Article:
Spring flood outlook

To The Haldimand Press

HALDIMAND—Haldimand County Emergency Services is once again asking the public to stay off frozen waterways and cease recreation activities on ice due to unsafe conditions.

Despite the moderate start to winter through January, temperatures fell below the long-term average in February with much of the watershed seeing above average precipitation. These conditions have resulted in a snowpack with higher-than-average water content and intact, but unsafe, ice conditions on many local water bodies.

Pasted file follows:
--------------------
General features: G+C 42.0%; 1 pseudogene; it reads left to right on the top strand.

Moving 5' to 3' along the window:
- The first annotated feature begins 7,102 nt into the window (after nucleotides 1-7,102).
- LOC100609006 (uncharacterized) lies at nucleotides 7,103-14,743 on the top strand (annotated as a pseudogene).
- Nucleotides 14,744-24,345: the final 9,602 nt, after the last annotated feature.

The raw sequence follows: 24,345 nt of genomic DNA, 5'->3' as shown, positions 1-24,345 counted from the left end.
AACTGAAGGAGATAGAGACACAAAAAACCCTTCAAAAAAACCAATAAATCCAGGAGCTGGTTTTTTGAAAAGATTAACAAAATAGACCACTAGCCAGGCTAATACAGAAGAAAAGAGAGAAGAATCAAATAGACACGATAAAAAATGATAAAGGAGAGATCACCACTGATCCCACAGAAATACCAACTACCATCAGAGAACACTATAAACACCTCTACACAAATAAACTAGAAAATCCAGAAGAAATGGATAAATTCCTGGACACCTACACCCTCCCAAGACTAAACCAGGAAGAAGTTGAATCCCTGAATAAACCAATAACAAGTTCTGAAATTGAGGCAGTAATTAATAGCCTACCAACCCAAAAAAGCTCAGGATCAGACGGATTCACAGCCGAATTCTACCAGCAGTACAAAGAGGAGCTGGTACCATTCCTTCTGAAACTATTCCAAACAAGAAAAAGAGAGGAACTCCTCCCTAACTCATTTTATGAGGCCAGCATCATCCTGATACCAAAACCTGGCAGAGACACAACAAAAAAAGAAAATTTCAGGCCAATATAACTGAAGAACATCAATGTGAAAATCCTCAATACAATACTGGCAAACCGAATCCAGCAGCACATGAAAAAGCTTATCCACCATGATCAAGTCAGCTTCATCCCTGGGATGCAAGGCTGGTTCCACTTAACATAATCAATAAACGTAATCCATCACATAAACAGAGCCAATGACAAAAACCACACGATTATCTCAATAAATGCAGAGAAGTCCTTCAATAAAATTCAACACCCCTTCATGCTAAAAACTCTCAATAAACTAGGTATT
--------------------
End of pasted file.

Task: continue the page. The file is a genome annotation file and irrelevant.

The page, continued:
“Unstable ice and fast-moving water is a deadly combination. No ice is safe ice, and right now it is particularly dangerous,” said Deputy Fire Chief Rodger Hill. “At this time of the year, the composition of ice can change very quickly and in an instant you could find yourself in a life-threatening situation.”

The Grand River Conservation Authority’s latest Flood Outlook indicates an elevated risk of flooding throughout the Grand River watershed this spring, with the possibility of ice jam flooding.

The public is reminded that daily changes in underwater currents, temperature, wind, and precipitation can rapidly affect ice conditions. Residents typically prone to spring flooding should pay close attention to weather reports and watch for updated flood messages.

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